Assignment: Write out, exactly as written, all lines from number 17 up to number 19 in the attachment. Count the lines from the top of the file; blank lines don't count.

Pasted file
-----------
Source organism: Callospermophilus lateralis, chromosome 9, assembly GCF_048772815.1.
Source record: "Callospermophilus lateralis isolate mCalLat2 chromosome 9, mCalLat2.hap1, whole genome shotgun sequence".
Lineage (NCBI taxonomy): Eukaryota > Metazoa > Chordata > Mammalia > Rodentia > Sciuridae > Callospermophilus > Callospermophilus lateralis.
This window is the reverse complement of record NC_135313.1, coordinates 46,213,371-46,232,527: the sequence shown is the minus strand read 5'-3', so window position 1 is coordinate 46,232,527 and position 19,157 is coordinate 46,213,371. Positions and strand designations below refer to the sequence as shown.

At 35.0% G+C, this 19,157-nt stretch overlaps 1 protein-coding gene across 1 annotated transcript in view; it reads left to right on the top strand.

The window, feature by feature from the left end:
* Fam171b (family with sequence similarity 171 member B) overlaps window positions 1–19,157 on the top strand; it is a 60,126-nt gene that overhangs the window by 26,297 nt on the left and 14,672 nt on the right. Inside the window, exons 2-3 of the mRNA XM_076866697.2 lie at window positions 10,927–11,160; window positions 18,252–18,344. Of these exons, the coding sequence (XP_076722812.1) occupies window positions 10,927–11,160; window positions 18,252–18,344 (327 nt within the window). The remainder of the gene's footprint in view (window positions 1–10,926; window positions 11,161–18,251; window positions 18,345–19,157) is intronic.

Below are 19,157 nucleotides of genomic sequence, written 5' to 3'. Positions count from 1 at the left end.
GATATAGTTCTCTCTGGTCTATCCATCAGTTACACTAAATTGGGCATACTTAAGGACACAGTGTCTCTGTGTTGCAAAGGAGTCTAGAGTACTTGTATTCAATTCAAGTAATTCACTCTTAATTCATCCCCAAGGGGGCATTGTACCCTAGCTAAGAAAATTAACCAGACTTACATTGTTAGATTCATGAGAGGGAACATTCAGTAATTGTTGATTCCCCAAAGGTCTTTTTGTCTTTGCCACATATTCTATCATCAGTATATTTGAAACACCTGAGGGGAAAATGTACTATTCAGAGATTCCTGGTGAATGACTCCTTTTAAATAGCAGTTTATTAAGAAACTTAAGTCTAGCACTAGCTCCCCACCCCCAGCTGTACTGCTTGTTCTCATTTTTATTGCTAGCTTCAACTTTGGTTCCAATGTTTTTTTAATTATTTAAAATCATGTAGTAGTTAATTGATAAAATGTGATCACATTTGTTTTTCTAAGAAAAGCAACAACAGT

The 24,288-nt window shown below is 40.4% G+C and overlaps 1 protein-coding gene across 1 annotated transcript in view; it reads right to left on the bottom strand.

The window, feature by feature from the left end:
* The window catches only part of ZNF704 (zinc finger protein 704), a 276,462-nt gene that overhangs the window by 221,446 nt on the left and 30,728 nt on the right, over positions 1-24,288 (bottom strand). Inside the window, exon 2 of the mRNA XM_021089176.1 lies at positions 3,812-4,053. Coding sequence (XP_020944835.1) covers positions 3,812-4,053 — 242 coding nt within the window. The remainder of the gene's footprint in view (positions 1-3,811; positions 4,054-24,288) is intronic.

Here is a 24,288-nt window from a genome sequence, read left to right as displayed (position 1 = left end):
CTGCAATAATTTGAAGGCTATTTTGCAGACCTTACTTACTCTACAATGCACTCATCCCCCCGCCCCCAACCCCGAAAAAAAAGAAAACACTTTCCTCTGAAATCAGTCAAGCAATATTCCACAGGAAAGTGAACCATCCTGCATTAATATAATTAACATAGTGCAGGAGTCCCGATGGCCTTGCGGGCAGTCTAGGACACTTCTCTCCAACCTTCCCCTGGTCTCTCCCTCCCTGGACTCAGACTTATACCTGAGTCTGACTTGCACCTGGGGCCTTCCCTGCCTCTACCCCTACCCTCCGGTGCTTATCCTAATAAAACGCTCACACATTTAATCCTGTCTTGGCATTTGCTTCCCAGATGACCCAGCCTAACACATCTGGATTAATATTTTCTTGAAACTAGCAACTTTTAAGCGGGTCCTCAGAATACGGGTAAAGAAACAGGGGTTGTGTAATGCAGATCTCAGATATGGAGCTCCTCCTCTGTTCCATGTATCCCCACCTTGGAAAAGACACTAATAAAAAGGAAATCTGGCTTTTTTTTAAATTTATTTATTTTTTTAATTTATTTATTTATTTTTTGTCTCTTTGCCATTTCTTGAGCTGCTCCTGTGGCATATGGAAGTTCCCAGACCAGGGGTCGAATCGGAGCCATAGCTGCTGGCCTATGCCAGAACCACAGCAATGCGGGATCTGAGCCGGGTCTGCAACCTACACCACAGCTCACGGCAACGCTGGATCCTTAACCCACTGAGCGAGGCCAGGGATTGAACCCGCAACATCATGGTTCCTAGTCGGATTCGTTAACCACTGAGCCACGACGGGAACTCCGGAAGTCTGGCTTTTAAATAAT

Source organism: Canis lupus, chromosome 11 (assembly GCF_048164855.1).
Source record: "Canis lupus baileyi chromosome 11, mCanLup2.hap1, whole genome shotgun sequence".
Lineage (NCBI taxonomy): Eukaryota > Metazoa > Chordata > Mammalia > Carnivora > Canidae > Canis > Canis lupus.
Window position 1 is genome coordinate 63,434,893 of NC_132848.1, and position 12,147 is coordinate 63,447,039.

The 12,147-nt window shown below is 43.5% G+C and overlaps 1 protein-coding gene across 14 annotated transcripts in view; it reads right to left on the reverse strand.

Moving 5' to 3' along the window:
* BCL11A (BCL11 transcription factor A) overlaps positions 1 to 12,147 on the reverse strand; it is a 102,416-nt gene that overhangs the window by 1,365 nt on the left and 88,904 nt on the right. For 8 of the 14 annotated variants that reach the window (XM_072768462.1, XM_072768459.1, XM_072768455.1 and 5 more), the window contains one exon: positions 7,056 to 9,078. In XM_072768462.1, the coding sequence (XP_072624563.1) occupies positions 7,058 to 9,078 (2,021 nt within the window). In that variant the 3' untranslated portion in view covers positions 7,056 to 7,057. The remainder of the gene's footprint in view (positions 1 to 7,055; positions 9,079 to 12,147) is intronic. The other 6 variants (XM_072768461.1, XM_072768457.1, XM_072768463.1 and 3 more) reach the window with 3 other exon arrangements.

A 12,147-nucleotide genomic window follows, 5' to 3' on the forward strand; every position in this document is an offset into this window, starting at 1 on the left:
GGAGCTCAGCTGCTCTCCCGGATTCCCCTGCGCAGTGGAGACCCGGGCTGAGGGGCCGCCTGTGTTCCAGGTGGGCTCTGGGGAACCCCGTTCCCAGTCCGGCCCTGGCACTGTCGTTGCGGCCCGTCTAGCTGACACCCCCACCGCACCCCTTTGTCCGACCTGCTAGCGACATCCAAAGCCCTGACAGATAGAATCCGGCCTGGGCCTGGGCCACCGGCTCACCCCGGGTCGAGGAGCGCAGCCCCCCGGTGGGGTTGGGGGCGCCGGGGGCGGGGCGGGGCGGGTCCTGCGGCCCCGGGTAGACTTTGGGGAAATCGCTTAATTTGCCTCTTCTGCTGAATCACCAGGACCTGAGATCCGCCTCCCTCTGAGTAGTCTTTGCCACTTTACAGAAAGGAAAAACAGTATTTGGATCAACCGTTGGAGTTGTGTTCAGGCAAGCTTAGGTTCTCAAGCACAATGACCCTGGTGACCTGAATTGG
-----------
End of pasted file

Lineage (NCBI taxonomy): Eukaryota > Metazoa > Chordata > Mammalia > Carnivora > Canidae > Canis > Canis lupus.
Window position 1 is genome coordinate 63,434,893 of NC_132848.1, and position 12,147 is coordinate 63,447,039.

The 12,147-nt window shown below is 43.5% G+C and overlaps 1 protein-coding gene across 14 annotated transcripts in view; it reads right to left on the reverse strand.